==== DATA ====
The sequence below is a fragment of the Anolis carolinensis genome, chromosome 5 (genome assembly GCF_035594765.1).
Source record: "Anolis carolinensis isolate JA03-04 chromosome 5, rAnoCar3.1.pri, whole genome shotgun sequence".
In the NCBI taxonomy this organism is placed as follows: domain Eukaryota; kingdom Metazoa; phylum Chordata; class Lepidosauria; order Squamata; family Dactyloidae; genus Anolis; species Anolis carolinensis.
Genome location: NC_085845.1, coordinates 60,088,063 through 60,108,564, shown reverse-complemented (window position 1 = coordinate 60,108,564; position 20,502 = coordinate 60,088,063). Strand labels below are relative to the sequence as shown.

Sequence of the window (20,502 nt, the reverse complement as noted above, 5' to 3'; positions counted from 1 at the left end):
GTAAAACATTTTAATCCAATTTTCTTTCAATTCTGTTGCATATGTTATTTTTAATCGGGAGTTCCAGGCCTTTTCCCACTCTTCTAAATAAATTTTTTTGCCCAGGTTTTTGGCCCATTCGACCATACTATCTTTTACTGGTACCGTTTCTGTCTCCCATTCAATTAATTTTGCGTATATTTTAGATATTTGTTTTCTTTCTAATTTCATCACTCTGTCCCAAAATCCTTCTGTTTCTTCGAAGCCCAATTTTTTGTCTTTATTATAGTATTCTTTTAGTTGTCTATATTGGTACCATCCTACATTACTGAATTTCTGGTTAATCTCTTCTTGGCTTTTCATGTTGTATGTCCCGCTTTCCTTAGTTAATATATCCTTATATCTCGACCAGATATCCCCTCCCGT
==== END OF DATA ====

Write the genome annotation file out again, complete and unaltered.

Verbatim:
The sequence below is a fragment of the Anolis carolinensis genome, chromosome 5 (genome assembly GCF_035594765.1).
Source record: "Anolis carolinensis isolate JA03-04 chromosome 5, rAnoCar3.1.pri, whole genome shotgun sequence".
In the NCBI taxonomy this organism is placed as follows: domain Eukaryota; kingdom Metazoa; phylum Chordata; class Lepidosauria; order Squamata; family Dactyloidae; genus Anolis; species Anolis carolinensis.
Genome location: NC_085845.1, coordinates 60,088,063 through 60,108,564, shown reverse-complemented (window position 1 = coordinate 60,108,564; position 20,502 = coordinate 60,088,063). Strand labels below are relative to the sequence as shown.

Sequence of the window (20,502 nt, the reverse complement as noted above, 5' to 3'; positions counted from 1 at the left end):
GTAAAACATTTTAATCCAATTTTCTTTCAATTCTGTTGCATATGTTATTTTTAATCGGGAGTTCCAGGCCTTTTCCCACTCTTCTAAATAAATTTTTTTGCCCAGGTTTTTGGCCCATTCGACCATACTATCTTTTACTGGTACCGTTTCTGTCTCCCATTCAATTAATTTTGCGTATATTTTAGATATTTGTTTTCTTTCTAATTTCATCACTCTGTCCCAAAATCCTTCTGTTTCTTCGAAGCCCAATTTTTTGTCTTTATTATAGTATTCTTTTAGTTGTCTATATTGGTACCATCCTACATTACTGAATTTCTGGTTAATCTCTTCTTGGCTTTTCATGTTGTATGTCCCGCTTTCCTTAGTTAATATATCCTTATATCTCGACCAGATATCCCCTCCCGT